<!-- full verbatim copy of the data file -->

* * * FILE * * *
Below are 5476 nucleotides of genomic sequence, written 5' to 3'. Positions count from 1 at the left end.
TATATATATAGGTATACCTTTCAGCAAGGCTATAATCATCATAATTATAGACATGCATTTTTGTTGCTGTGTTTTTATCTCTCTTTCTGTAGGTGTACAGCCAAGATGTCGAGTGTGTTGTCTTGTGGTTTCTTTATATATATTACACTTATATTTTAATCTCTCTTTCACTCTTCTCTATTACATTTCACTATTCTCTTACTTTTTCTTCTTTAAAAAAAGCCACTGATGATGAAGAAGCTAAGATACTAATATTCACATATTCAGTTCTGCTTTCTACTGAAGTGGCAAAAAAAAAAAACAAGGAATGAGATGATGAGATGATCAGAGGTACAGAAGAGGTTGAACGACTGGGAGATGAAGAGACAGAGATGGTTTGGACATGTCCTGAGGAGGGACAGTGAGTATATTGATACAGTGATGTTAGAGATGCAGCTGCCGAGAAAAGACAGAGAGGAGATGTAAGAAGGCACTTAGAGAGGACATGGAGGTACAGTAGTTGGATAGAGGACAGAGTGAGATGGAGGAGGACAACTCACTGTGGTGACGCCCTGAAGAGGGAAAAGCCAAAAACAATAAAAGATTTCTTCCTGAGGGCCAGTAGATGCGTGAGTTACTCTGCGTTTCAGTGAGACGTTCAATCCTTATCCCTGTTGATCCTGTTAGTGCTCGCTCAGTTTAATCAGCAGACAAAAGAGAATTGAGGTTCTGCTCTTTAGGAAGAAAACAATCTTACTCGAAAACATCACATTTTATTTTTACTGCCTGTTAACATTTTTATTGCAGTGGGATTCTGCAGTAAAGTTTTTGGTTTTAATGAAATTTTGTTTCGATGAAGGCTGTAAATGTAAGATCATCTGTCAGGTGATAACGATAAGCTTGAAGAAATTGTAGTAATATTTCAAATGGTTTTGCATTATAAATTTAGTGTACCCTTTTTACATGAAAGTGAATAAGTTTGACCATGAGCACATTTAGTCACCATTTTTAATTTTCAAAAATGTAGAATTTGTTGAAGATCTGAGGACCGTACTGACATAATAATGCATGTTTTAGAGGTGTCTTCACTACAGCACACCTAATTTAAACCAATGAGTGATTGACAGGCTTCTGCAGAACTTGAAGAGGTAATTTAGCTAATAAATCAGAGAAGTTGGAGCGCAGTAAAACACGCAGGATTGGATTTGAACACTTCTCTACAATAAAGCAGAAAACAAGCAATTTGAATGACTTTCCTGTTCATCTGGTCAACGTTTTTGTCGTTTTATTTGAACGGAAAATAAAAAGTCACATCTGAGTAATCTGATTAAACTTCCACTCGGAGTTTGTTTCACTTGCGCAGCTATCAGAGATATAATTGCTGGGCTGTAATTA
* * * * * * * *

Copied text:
Below are 5476 nucleotides of genomic sequence, written 5' to 3'. Positions count from 1 at the left end.
TATATATATAGGTATACCTTTCAGCAAGGCTATAATCATCATAATTATAGACATGCATTTTTGTTGCTGTGTTTTTATCTCTCTTTCTGTAGGTGTACAGCCAAGATGTCGAGTGTGTTGTCTTGTGGTTTCTTTATATATATTACACTTATATTTTAATCTCTCTTTCACTCTTCTCTATTACATTTCACTATTCTCTTACTTTTTCTTCTTTAAAAAAAGCCACTGATGATGAAGAAGCTAAGATACTAATATTCACATATTCAGTTCTGCTTTCTACTGAAGTGGCAAAAAAAAAAAACAAGGAATGAGATGATGAGATGATCAGAGGTACAGAAGAGGTTGAACGACTGGGAGATGAAGAGACAGAGATGGTTTGGACATGTCCTGAGGAGGGACAGTGAGTATATTGATACAGTGATGTTAGAGATGCAGCTGCCGAGAAAAGACAGAGAGGAGATGTAAGAAGGCACTTAGAGAGGACATGGAGGTACAGTAGTTGGATAGAGGACAGAGTGAGATGGAGGAGGACAACTCACTGTGGTGACGCCCTGAAGAGGGAAAAGCCAAAAACAATAAAAGATTTCTTCCTGAGGGCCAGTAGATGCGTGAGTTACTCTGCGTTTCAGTGAGACGTTCAATCCTTATCCCTGTTGATCCTGTTAGTGCTCGCTCAGTTTAATCAGCAGACAAAAGAGAATTGAGGTTCTGCTCTTTAGGAAGAAAACAATCTTACTCGAAAACATCACATTTTATTTTTACTGCCTGTTAACATTTTTATTGCAGTGGGATTCTGCAGTAAAGTTTTTGGTTTTAATGAAATTTTGTTTCGATGAAGGCTGTAAATGTAAGATCATCTGTCAGGTGATAACGATAAGCTTGAAGAAATTGTAGTAATATTTCAAATGGTTTTGCATTATAAATTTAGTGTACCCTTTTTACATGAAAGTGAATAAGTTTGACCATGAGCACATTTAGTCACCATTTTTAATTTTCAAAAATGTAGAATTTGTTGAAGATCTGAGGACCGTACTGACATAATAATGCATGTTTTAGAGGTGTCTTCACTACAGCACACCTAATTTAAACCAATGAGTGATTGACAGGCTTCTGCAGAACTTGAAGAGGTAATTTAGCTAATAAATCAGAGAAGTTGGAGCGCAGTAAAACACGCAGGATTGGATTTGAACACTTCTCTACAATAAAGCAGAAAACAAGCAATTTGAATGACTTTCCTGTTCATCTGGTCAACGTTTTTGTCGTTTTATTTGAACGGAAAATAAAAAGTCACATCTGAGTAATCTGATTAAACTTCCACTCGGAGTTTGTTTCACTTGCGCAGCTATCAGAGATATAATTGCTGGGCTGTAATTA